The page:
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Old 05-23-2012, 09:08 PM   #1
mudrat
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Colden's Western Gully Slide: 5/19/12

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8:15 a.m. found Nangaparbat, Greg Karl and friend/neighbor Matt at the South Meadows trailhead. We had the trail to ourselves for the duration. An eclectic mix of conversations (Frank Zappa, origins of the universe, riots in Canada, Asimov and the Hitchhiker’s Guide to the Galaxy) likely kept even the wildlife far away. It also erased any memory of the trail. Before I knew it, whether by my own energy or an unexplained wormhole, we suddenly arrived at Marcy Dam.

Another bump in time and feverish 1 minute bushwhack later, we were sitting at the base of the western gully slide in Avalanche Pass. I’ll let the following picture tell the story, but it was a great climb with much diversity. Various route choices, some easy and some more challenging kept the ascent interesting. Dramatic chock stones, fractures and open slab was nearly always nearby. The most challenging portion came at about 3300’ around a protrusion from the north side. Some of us scaled it with finger/toe holds while Greg scaled it with the use of some webbing and a hip belay. It wasn’t necessary, but made the pitch more comfortable for him.

The long slab climb at the top was the most exposed area the climb but the rough face and fractures made it comfortable underfoot. The headwall can be seen from the first pitches and is the obvious exit. I thought there was perhaps a bit more slab to the left and slightly higher in the drainage. Curiosity got the better of me and I traversed around a rounded ledge and climbed an 8 foot crack of mixed stone, sand and mud. NP and Matt followed as I took my initial steps on to the slab. A few steps up the steep face, I found myself committed to a treacherous climb up dirty slab. I couldn’t back down without losing traction and slipping over the wall. I couldn’t smear well to ascend so my fingertips and palms bore the majority of my weight…I still bear a few small cuts to prove it. After warning NP and Matt back to the other exit, I spent another 10 minutes climbing/traversing the 30’ segment inch by inch. There was slab of lesser pitch mere feet to my left 2/3 of the way up, but all I could do was hold myself in place. I finally felt my shoe catch a miniature hold in the face and worked over to the ‘safe zone’ and into the cripplebrush. I only described this section to warn against climbing it until Mother Nature cleans the sand, mud and 1/8’ crumbs of sharp anorthosite from its surface.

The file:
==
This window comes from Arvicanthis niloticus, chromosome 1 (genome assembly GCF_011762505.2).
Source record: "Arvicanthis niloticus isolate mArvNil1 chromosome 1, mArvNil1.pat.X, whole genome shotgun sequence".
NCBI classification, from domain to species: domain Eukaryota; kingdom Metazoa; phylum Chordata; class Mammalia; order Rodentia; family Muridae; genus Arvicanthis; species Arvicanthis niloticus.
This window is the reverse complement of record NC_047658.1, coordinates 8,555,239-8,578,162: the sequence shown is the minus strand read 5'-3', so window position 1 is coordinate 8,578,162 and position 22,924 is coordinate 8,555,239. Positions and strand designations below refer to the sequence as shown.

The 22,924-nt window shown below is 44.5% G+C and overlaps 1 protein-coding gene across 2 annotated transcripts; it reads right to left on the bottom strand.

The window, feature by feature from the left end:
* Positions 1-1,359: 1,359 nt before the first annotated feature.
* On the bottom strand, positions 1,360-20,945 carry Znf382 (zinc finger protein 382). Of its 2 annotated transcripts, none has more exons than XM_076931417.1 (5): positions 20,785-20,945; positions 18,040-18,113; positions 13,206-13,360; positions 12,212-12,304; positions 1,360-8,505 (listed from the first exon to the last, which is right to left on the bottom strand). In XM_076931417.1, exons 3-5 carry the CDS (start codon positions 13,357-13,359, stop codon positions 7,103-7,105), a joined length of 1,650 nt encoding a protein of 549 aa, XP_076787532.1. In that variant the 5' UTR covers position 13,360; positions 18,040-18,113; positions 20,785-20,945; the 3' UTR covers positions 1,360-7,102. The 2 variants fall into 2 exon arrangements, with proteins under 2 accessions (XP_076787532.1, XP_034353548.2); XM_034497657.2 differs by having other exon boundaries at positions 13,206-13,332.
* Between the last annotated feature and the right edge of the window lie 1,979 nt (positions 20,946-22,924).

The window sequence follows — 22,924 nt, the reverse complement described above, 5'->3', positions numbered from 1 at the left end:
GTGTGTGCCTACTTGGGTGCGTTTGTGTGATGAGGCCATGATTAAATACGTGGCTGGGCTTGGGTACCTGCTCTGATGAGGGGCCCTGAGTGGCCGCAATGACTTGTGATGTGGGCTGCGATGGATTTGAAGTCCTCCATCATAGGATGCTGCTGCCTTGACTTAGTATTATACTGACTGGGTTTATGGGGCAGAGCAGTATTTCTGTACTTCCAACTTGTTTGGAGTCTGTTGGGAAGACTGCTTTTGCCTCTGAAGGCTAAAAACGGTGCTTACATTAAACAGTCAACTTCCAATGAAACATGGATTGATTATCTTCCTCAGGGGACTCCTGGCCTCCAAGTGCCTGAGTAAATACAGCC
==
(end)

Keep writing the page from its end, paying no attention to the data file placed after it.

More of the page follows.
A quick climb up a small ledge and through the woods led to the top of the ridge and some much needed lunch. Once atop the ridge to Colden’s false summit, the bushwhack went smoothly. We had moderately open terrain for about 10 minutes of hiking and more stunted growth once I climbed a small wall to gain elevation rather than side-slope on the eastern side. It gave me a nice view of the second slide we were planning to descend. NP, Greg and Matt continued below to the east…I heard them tromping about some distance away. We called on regular intervals to maintain voice contact.
Twenty five minutes after our lunch, I sat on the false summit looking at the Irene slide into the trap dike on Colden’s true summit. A short while later, I heard the others nearing the edge of the cripplebrush. We’d started around 8:15 a.m. and were now about 4 hours into the trek. 15 minutes was spent sitting and chatting before descending along the path to our next ill-fated mission.

A Nice Bushwhack
I’d prepared for an on-contour bushwhack to the headwall from the eastern side of the ridge without bothering to assess which drainage the slide on the northern face of Colden’s NNE ridge fell along. Greg suggested we follow the ridge to the false summit and had a map along to aid the quest thereafter. We dropped off the trail to Lake Arnold along a strong drainage after a prominent bump in the trail at around 4200 (correct me if I’m wrong here, Greg). All seemed fine until we passed the height where the headwall should have begun. I didn’t consider that we might be too far east until it was too late.

After continuing to descend we fanned out, me to the east, Greg to the west and Matt/NP near the center; each a couple hundred feet apart. 45 minutes later and several hundred feet lower we re-integrated our group and trekked east. I climbed a steep ridge and beheld our target; several hundred feet higher and far to the west…oops. Thankfully, the forest had not been difficult to bushwhack. The trees were never very dense and blowdown was minimal. I don’t think any of us felt crushed by the failure since the slide was really only as a curiosity and convenient off-trail route of descent.

Its drainage was perhaps 20’ across and loaded with uprooted trees and mud where we intersected its path (about 3600). The water coursed down the center in small pools and nice cascades. Quite warm from exertion and the heat, I stepped into a deep pool of refreshing water immediately. The descent was actually very enjoyable on the various small runs of slab, intermittent gorges and more than one cascade. About an hour later we diverged from the drainage and intersected the trail once again. 5:15 p.m. found us back at the cars with an end to another exciting ADK day.
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Last edited by mudrat; 01-17-2013 at 05:46 PM.
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Old 05-23-2012, 10:13 PM   #2